- The quality function leads continuous improvement efforts in various business units, acting not only as a quality expert but also as the project manager.
- The quality function creates and maintains a set of standardized quality tools, including enterprise quality data dashboard systems that allow for detailed analysis and reporting.
- The quality function oversees enterprise compliance and assessment of product and/or service quality (e.g., ISO certification and federal requirements).
- The quality function provides quality-specific training to staff throughout the organization. Several of the exemplary organizations have internal universities that provide in-depth quality training to staff.
#4: Select, Define, and Standardize Quality Measures Across the Enterprise
- Define and enforce standard guidelines for designing quality measures.
- Report no more than 10 quality measures at the executive level.
- Trade lagging outcome measures for leading predictive indicators where possible.
- Create a quality scorecard using both internal and customer data
#5: Allow Business Unit Leaders to Establish the Performance Targets for Enterprise Quality Measures
- Allow business unit leaders to establish the performance targets for enterprise quality measures.
- Establish performance targets at the business unit level and ultimately approve them at the enterprise or executive level.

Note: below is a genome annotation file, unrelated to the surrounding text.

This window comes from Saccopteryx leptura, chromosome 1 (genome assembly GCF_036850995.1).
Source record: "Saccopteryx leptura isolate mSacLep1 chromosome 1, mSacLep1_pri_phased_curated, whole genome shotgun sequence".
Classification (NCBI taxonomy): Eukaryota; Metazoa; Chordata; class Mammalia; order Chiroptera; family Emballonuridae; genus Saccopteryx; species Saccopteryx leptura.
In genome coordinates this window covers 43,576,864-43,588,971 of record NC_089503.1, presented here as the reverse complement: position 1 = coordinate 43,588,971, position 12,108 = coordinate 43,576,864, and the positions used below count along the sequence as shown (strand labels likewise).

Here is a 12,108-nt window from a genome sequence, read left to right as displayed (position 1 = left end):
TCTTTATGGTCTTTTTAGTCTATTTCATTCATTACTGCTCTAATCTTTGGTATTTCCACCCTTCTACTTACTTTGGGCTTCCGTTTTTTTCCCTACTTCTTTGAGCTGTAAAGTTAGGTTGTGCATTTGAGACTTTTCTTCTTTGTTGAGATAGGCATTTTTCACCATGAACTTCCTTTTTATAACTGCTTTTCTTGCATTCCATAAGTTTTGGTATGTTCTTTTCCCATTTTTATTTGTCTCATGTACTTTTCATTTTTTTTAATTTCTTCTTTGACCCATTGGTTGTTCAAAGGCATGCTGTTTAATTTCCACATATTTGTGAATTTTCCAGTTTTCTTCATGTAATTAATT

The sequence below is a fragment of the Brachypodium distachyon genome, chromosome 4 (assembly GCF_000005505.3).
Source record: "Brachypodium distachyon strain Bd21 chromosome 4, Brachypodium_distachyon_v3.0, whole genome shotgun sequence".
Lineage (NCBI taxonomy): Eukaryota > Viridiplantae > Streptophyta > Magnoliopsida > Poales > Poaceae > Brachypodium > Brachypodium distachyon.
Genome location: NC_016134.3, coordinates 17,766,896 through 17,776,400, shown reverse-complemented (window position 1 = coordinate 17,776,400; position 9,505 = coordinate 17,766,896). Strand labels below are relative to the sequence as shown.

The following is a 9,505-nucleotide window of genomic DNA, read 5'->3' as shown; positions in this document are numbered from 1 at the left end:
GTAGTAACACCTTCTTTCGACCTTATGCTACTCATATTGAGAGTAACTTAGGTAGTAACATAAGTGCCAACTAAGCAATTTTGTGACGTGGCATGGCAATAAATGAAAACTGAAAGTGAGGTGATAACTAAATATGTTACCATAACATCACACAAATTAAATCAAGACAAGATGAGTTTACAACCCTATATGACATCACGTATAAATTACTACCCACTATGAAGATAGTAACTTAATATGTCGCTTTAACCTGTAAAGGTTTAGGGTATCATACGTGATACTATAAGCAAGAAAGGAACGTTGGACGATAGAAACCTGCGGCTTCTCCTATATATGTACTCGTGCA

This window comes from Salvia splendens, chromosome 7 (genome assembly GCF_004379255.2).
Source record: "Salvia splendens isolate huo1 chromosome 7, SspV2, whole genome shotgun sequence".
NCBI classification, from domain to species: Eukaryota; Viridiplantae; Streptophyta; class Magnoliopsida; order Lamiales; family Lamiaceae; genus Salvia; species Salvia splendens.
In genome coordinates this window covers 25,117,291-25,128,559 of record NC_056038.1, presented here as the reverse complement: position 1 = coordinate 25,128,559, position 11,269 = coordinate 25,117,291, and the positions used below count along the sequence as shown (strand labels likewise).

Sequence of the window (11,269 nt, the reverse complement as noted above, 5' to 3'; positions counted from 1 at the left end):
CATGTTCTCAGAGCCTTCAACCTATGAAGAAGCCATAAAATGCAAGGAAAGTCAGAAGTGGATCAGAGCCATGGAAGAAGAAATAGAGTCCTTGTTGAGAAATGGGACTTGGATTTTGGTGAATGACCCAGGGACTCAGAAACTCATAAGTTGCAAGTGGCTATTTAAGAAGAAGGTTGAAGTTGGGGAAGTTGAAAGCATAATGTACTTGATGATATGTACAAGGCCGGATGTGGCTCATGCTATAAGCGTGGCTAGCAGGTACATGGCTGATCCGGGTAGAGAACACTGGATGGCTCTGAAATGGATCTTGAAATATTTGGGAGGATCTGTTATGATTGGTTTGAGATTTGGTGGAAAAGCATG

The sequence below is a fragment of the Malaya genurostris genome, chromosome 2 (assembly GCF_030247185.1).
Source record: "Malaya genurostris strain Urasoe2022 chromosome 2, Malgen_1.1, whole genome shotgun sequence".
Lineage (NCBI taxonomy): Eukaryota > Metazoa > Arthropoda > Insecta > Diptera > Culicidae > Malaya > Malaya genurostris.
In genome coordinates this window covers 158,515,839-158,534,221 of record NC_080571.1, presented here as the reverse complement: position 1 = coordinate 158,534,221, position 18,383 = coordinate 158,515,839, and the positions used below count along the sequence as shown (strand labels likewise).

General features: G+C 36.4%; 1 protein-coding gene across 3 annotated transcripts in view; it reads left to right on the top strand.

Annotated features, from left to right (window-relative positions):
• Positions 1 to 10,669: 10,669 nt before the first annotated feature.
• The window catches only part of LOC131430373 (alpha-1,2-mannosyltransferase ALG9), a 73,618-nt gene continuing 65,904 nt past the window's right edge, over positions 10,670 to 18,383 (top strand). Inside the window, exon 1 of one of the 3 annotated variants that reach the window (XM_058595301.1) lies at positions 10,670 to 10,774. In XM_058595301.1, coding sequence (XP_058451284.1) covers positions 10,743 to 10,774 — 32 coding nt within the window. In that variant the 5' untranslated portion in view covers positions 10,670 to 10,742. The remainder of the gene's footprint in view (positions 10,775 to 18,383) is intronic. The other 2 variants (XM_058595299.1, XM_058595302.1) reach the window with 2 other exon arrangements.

- Report Quality Measures at Least Quarterly
#6: Report Quality Measures at Least Quarterly
- Collect enterprise quality data electronically through spreadsheets and intranet data entry.
- Aggregate metrics using individual data components.
- Report quality measurement results to business unit leaders at least monthly and to the rest of the organization more frequently.
- Automate quality data collection.
- Use a dashboard that provides drill-down detail.
#7: Design Quality Measures to Focus on Value-Added Quality Activities and Core Strategic Objectives
- Align quality measures with customer expectations throughout the value chain, not just during the delivery process.
- Connect quality data to continuous improvement activities.
- Link quality measures to compensation.
- Share with all employees a central dashboard linking individual efforts to organizational objectives.
#8: Use Measures to Promote a Culture of Quality
- Celebrate quality practices and achievements with awards, events, or other activities and incentives.
- Create challenging goals that shift according to periodic reviews.
- Train all new hires on basic quality management principles.
- Provide transparent access to quality data to everyone in the organization.
By establishing an enterprise-wide quality measurement program, an organization begins to develop practices that increase the value it gets from investing in a quality management infrastructure. The practices above can help organizations as they form new processes and generate support for quality improvement. Some of these practices stem directly from what we already know about measurement programs in general, and others speak more directly to the concerns of a quality-centric program. Use them to inform quality measurement decisions for the entire organization.
For more information, read APQC's
APQC is a member-based nonprofit and one of the leading proponents of benchmarking and best practice business research.